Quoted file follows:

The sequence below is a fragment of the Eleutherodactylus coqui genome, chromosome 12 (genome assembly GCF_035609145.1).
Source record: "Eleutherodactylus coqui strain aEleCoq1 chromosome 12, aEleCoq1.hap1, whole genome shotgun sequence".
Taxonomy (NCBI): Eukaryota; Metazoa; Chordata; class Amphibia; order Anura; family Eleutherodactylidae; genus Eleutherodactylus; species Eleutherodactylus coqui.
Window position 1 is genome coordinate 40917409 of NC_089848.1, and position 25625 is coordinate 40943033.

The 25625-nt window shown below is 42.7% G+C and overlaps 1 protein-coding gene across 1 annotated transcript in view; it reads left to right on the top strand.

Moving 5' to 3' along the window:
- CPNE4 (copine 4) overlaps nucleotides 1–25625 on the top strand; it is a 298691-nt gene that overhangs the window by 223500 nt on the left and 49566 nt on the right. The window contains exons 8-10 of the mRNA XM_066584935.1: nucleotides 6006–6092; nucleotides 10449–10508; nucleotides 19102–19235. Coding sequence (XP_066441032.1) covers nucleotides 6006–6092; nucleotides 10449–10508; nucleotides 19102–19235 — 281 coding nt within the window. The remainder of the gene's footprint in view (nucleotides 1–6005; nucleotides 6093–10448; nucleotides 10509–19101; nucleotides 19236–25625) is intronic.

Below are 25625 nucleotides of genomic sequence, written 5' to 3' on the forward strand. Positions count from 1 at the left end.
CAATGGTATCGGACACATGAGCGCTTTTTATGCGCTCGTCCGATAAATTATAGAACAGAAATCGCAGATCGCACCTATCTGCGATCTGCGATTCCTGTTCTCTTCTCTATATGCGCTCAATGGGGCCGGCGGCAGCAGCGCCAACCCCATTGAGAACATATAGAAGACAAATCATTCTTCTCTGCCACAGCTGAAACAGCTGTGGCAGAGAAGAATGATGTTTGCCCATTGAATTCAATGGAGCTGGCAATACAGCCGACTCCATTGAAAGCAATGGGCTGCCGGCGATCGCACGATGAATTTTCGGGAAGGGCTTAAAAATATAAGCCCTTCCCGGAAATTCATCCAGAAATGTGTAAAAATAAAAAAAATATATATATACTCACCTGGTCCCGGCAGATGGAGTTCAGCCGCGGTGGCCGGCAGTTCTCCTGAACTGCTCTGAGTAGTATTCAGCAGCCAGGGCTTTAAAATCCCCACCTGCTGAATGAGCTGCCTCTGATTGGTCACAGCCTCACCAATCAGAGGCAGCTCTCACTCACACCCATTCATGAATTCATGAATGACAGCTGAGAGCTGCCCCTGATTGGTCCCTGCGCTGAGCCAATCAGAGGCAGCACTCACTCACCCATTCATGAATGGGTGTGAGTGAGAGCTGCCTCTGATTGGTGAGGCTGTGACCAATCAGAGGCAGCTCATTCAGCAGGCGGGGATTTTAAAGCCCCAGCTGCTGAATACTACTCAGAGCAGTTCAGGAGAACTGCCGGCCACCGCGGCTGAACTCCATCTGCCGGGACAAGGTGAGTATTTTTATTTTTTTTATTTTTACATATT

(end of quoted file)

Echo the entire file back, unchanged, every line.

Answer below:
The sequence below is a fragment of the Eleutherodactylus coqui genome, chromosome 12 (genome assembly GCF_035609145.1).
Source record: "Eleutherodactylus coqui strain aEleCoq1 chromosome 12, aEleCoq1.hap1, whole genome shotgun sequence".
Taxonomy (NCBI): Eukaryota; Metazoa; Chordata; class Amphibia; order Anura; family Eleutherodactylidae; genus Eleutherodactylus; species Eleutherodactylus coqui.
Window position 1 is genome coordinate 40917409 of NC_089848.1, and position 25625 is coordinate 40943033.

The 25625-nt window shown below is 42.7% G+C and overlaps 1 protein-coding gene across 1 annotated transcript in view; it reads left to right on the top strand.

Moving 5' to 3' along the window:
- CPNE4 (copine 4) overlaps nucleotides 1–25625 on the top strand; it is a 298691-nt gene that overhangs the window by 223500 nt on the left and 49566 nt on the right. The window contains exons 8-10 of the mRNA XM_066584935.1: nucleotides 6006–6092; nucleotides 10449–10508; nucleotides 19102–19235. Coding sequence (XP_066441032.1) covers nucleotides 6006–6092; nucleotides 10449–10508; nucleotides 19102–19235 — 281 coding nt within the window. The remainder of the gene's footprint in view (nucleotides 1–6005; nucleotides 6093–10448; nucleotides 10509–19101; nucleotides 19236–25625) is intronic.

Below are 25625 nucleotides of genomic sequence, written 5' to 3' on the forward strand. Positions count from 1 at the left end.
CAATGGTATCGGACACATGAGCGCTTTTTATGCGCTCGTCCGATAAATTATAGAACAGAAATCGCAGATCGCACCTATCTGCGATCTGCGATTCCTGTTCTCTTCTCTATATGCGCTCAATGGGGCCGGCGGCAGCAGCGCCAACCCCATTGAGAACATATAGAAGACAAATCATTCTTCTCTGCCACAGCTGAAACAGCTGTGGCAGAGAAGAATGATGTTTGCCCATTGAATTCAATGGAGCTGGCAATACAGCCGACTCCATTGAAAGCAATGGGCTGCCGGCGATCGCACGATGAATTTTCGGGAAGGGCTTAAAAATATAAGCCCTTCCCGGAAATTCATCCAGAAATGTGTAAAAATAAAAAAAATATATATATACTCACCTGGTCCCGGCAGATGGAGTTCAGCCGCGGTGGCCGGCAGTTCTCCTGAACTGCTCTGAGTAGTATTCAGCAGCCAGGGCTTTAAAATCCCCACCTGCTGAATGAGCTGCCTCTGATTGGTCACAGCCTCACCAATCAGAGGCAGCTCTCACTCACACCCATTCATGAATTCATGAATGACAGCTGAGAGCTGCCCCTGATTGGTCCCTGCGCTGAGCCAATCAGAGGCAGCACTCACTCACCCATTCATGAATGGGTGTGAGTGAGAGCTGCCTCTGATTGGTGAGGCTGTGACCAATCAGAGGCAGCTCATTCAGCAGGCGGGGATTTTAAAGCCCCAGCTGCTGAATACTACTCAGAGCAGTTCAGGAGAACTGCCGGCCACCGCGGCTGAACTCCATCTGCCGGGACAAGGTGAGTATTTTTATTTTTTTTATTTTTACATATT